In case you are getting charged for somebody else's electricity and they are inadvertently getting the benefit of your frugality:

 

  • check the meter number printed on the bill is the same as the meter number on the device itself.
  • If they match, check that the meter you are being charged on is actually the one for your flat - it is not impossible that the meter marked "Flat 1" is actually connected to "Flat 2" (or 3 or 4). You may need to coordinate with the other flats and turn off "your" meter to make sure it is actually yours.

Good luck
:)


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  # 2341436 21-Oct-2019 16:30
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PolicyGuy:

 

  • check the meter number printed on the bill is the same as the meter number on the device itself.
  • If they match, check that the meter you are being charged on is actually the one for your flat - it is not impossible that the meter marked "Flat 1" is actually connected to "Flat 2" (or 3 or 4). You may need to coordinate with the other flats and turn off "your" meter to make sure it is actually yours.

 

You should be able to find the correct meter by matching or getting close to the Kwh reading on your bill... 


 
 
 
 


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  # 2341439 21-Oct-2019 16:34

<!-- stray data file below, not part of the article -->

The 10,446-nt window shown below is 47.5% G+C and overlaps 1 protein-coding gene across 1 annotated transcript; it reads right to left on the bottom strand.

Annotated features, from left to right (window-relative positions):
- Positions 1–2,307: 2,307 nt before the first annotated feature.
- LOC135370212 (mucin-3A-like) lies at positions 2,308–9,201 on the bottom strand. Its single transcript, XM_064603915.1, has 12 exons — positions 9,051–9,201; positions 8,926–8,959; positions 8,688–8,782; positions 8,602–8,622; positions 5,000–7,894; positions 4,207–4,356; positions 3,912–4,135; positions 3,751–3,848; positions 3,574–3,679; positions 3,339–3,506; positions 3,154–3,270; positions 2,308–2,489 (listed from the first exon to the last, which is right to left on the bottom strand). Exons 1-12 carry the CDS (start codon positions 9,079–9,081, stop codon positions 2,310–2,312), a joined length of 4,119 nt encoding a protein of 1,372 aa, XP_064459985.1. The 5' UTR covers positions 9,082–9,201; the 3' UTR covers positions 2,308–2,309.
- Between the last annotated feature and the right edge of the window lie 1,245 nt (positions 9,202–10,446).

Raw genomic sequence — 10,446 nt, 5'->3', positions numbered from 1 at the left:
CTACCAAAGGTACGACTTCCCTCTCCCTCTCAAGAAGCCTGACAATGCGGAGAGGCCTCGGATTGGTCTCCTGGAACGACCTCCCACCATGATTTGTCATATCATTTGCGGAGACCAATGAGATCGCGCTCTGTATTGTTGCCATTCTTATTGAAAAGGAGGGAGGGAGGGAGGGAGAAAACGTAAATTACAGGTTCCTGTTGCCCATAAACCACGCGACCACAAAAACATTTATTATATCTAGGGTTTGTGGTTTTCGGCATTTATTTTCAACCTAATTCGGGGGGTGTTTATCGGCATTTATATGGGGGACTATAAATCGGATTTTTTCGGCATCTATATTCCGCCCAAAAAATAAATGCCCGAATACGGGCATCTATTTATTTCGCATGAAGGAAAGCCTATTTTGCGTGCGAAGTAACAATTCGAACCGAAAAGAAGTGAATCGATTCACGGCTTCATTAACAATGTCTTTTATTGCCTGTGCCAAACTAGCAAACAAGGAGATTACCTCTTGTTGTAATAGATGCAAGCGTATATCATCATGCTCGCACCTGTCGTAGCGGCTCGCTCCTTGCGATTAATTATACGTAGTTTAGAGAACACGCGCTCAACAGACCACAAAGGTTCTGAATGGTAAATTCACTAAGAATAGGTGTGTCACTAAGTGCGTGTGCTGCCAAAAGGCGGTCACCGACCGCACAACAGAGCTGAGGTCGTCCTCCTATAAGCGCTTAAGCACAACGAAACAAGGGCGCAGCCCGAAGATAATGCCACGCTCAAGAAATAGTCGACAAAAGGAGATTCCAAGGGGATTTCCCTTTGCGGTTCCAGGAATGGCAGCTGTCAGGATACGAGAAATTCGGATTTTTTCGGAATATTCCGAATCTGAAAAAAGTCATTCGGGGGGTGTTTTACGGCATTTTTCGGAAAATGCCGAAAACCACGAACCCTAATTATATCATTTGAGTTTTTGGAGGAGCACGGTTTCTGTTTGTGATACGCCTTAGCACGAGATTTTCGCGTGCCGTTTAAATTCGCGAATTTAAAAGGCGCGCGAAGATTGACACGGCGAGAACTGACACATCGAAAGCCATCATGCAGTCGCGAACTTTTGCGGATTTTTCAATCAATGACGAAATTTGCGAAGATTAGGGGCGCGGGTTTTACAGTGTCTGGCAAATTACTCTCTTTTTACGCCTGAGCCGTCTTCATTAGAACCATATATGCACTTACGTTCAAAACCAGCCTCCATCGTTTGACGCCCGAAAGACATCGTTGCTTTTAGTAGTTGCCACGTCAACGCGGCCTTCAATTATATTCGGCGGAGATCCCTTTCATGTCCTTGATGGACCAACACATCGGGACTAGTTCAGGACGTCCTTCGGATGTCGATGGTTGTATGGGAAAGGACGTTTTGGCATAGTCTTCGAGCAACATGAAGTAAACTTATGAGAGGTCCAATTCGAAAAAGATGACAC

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Don't forget that with Mercury on a Standard user plan you will paying at least $66 in fixed charges (base on a Auck address) so this mutes somewhat your power consumption swings. Actual consumption costs could be swinging nearly 300% from $40 (on a ~$100 bill) to $110 (on a ~$180) bill.

 

$120 is in the realm of normality for one person, so your bills don't seem large. 

 

Moderate cooking for 1 or 2 people doesn't use a lot of electricity in the big scheme of things (boiling a pot of spuds, frying a steak etc), that is unless you are doing a lot of baking and having 3 hot meals a day etc.

 

The single biggest users of power is space heating and water heating. 10 extra minutes in the shower will user more power than cooking the spuds. If the absent flat mates normally have short showers the effect on the bill will be far less than when someone who has long showers is away. 

 

wellygary: You should be able to find the correct meter by matching or getting close to the Kwh reading on your bill...